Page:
Bruce Catton’s writing on the Civil War is every bit as fascinating as its reputation. (I have read in several places that if he is not the best writer on the war, than certainly he is one of them.) Right now I am reading his second book in his trilogy about the Army of the Potomac, Glory Road.
It’s really interesting getting into the lesser known details of this war, that we are still dealing with the political ramifications from. This war is a large part of our country’s DNA, even if it is something not always dealt with. I often marvel at the lack of movies and TV shows that deal with this period in comparison to something like World War II, which is much more of an easy sell, as it is one of the few wars where people can be proud of.
Because the Civil War was a war of a people, there are many moments in the war when different sides strangely put down their arms, only to resume horrible bloodshed later. Different sides would often trade with each other. They also made deals where they would promise not to shoot each other at night so that they could get a comfortable nights sleep. In one instance in the book, an argument between a Confederate and a Union regiment gets so heated, that they all put down their weapons for a fist fight between two members, only to pick up their weapons and go their separate ways once the fight was settled.
But for every story like this, there are also stories of typical wartime behavior that often don’t make it into the more popular accounts we see on TV documentaries and such. Here is a passage that deals with the looting of Fredericksburg:
“The city had been rudely sacked; household furniture lined the streets. Books and battered pictures, bureaus, lounges, feather beds, clocks, and every conceivable article of goods, chattels, and apparel had been savagely torn from the houses and lay about in wanton confusion in all directions. Fires were made, both for warmth and cooking, with fragments of broken furniture. Pianos, their harmonious strings displaced, were utilized as horse troughs, and amid all the dangers animals quietly ate from them.” A solider in another Pennsylvania regiment noted “great scenes of vandalism and useless destruction of books, furniture, carpets, pianos, pictures, etc.,” and reported a grotesque carnival aspect in the streets still swept by Confederate shell as Union soldiers cavorted about in women’s dresses and underwear. “Some of these characters,” he added, “might be seen with musical instruments, with big horns, violins, accordions, and banjos”; and he noted that his own regiment took several hundred bottles of wine out of someone’s cellar, a part of this wine appearing later on the colonel’s own mess table. One illiterate private rifled an express office and carried off a huge bundle of receipts and canceled checks under the impression that he was robbing a bank and getting money.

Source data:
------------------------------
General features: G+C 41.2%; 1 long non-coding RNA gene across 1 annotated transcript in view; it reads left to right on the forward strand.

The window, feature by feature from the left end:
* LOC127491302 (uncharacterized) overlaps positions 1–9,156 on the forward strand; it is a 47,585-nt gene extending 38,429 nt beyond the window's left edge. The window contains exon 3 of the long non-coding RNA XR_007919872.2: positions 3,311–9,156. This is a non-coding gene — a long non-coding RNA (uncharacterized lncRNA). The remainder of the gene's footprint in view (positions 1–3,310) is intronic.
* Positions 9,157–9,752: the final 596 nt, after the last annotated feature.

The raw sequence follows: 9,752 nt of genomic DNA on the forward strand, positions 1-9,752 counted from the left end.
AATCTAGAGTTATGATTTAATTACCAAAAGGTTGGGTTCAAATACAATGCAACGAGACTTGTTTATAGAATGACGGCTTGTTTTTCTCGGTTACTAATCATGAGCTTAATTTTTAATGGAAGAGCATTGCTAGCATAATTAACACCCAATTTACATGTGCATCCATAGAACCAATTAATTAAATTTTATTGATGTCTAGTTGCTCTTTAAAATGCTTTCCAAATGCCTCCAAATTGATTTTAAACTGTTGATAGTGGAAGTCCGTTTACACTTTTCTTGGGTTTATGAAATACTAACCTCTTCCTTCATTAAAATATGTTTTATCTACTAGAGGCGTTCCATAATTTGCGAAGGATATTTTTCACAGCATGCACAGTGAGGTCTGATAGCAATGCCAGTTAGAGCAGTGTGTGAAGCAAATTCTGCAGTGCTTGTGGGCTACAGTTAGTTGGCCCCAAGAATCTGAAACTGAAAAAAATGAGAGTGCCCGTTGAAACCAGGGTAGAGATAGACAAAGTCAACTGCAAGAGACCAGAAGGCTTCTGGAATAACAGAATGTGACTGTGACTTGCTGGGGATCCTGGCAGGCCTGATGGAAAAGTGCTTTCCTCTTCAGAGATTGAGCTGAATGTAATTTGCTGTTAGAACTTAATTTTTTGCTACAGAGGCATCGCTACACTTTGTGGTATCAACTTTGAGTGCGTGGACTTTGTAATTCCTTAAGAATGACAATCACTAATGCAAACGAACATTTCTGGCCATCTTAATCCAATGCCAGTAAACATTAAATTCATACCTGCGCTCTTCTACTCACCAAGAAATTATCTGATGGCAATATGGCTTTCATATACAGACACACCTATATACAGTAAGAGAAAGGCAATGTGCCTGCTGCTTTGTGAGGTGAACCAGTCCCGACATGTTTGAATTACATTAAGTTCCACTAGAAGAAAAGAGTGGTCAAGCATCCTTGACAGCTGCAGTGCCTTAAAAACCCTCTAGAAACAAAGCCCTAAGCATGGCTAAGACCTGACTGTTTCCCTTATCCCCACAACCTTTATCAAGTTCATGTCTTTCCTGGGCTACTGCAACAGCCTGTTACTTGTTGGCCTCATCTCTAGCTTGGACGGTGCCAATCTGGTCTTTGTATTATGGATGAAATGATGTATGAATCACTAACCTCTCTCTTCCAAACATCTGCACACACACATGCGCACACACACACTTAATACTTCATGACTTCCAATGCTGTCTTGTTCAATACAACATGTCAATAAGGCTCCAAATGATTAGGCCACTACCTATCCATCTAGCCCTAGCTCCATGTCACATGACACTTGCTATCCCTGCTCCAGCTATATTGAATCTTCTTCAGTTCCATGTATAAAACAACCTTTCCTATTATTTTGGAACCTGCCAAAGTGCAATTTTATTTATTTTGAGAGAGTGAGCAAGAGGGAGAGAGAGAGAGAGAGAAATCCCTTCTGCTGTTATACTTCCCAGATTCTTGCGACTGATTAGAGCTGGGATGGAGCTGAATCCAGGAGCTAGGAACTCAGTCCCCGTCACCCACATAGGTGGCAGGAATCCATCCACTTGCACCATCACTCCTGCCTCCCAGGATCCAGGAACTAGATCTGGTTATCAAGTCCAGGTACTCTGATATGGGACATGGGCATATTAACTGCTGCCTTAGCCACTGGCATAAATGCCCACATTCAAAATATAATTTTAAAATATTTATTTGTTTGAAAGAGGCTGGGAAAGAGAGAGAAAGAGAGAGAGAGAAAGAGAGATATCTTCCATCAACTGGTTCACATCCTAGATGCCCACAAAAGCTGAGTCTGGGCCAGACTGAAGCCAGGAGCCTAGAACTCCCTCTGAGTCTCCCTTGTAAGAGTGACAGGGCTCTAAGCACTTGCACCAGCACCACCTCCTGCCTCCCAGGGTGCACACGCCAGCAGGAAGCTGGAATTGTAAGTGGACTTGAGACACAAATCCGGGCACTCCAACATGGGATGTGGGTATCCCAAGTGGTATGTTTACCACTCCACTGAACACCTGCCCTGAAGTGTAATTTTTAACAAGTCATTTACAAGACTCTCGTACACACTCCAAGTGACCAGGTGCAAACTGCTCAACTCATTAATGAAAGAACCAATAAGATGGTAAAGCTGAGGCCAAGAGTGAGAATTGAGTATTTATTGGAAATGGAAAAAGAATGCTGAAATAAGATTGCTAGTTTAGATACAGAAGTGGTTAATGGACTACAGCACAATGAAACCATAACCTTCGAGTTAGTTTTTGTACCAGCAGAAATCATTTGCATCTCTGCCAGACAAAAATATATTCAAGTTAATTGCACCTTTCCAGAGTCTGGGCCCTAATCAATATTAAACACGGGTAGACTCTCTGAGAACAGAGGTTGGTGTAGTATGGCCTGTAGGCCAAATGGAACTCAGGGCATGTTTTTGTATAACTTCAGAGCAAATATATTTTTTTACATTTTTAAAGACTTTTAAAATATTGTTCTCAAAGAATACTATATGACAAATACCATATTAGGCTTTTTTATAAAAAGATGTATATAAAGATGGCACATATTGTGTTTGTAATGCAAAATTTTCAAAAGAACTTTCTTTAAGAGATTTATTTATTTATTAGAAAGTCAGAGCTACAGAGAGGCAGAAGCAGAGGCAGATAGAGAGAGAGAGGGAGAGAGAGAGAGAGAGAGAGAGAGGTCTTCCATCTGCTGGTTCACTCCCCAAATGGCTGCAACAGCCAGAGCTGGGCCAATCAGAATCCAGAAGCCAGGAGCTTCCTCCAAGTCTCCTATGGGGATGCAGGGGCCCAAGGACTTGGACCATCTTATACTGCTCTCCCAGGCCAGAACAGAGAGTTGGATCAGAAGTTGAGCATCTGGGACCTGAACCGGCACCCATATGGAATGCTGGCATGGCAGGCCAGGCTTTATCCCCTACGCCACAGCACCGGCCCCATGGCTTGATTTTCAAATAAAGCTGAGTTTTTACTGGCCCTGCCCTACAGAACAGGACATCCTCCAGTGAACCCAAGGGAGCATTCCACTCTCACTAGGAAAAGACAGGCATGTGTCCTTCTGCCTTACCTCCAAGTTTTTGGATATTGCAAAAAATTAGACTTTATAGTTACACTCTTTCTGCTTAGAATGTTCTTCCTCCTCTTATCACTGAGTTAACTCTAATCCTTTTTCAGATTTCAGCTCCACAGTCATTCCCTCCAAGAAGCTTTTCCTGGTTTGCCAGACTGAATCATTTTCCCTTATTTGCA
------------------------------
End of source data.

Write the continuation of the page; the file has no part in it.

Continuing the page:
It should be noted that some of the soldiers looking upon this were horrified. It should also be noted that this kind of behavior was not by any means only on the Union side of things. There is a passage roughly around this one where the Confederates rob a large amount of dead Union soldiers, leaving them naked by the time they are picked up for burial. And that is only one story. Both sides acted in surprising ways, good and bad, at times. Catton does go into explanations for this behavior, but I will not get into that here.
The point, or question, that I wanted to make was that this is only 150 years ago, carried out by many of our ancestors against one another. What kind of strange blood is flowing through our National veins, inherited from this time period?
As a side note, again, I don’t know why more films and shows aren’t made of this time period. Only a small way through this book, though I have read others, and there are endless scenes that one could fashion interesting story lines around.